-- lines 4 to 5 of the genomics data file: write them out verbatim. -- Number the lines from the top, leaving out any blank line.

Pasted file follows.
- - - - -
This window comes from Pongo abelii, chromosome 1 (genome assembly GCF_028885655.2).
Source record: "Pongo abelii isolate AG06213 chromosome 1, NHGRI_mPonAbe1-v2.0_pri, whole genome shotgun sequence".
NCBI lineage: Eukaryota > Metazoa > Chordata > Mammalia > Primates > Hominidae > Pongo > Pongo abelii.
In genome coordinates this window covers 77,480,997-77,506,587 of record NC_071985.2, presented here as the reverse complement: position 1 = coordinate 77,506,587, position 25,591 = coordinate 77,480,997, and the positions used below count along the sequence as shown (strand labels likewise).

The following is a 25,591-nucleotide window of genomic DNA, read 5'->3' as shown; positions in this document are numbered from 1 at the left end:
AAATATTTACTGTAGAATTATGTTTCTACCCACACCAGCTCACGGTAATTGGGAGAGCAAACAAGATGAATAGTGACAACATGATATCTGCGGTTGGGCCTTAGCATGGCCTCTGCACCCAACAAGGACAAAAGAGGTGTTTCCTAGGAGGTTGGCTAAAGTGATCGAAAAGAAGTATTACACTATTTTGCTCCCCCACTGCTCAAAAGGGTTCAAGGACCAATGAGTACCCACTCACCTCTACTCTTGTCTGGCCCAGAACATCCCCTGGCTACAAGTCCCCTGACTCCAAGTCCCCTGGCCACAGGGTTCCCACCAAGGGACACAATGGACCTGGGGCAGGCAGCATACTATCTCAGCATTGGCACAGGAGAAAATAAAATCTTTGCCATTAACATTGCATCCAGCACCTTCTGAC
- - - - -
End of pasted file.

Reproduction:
In genome coordinates this window covers 77,480,997-77,506,587 of record NC_071985.2, presented here as the reverse complement: position 1 = coordinate 77,506,587, position 25,591 = coordinate 77,480,997, and the positions used below count along the sequence as shown (strand labels likewise).

The following is a 25,591-nucleotide window of genomic DNA, read 5'->3' as shown; positions in this document are numbered from 1 at the left end: